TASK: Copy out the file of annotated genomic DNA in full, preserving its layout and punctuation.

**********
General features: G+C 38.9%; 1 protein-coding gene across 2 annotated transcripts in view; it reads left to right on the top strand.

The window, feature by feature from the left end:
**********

General features: G+C 38.9%; 1 protein-coding gene across 2 annotated transcripts in view; it reads left to right on the top strand.

The window, feature by feature from the left end: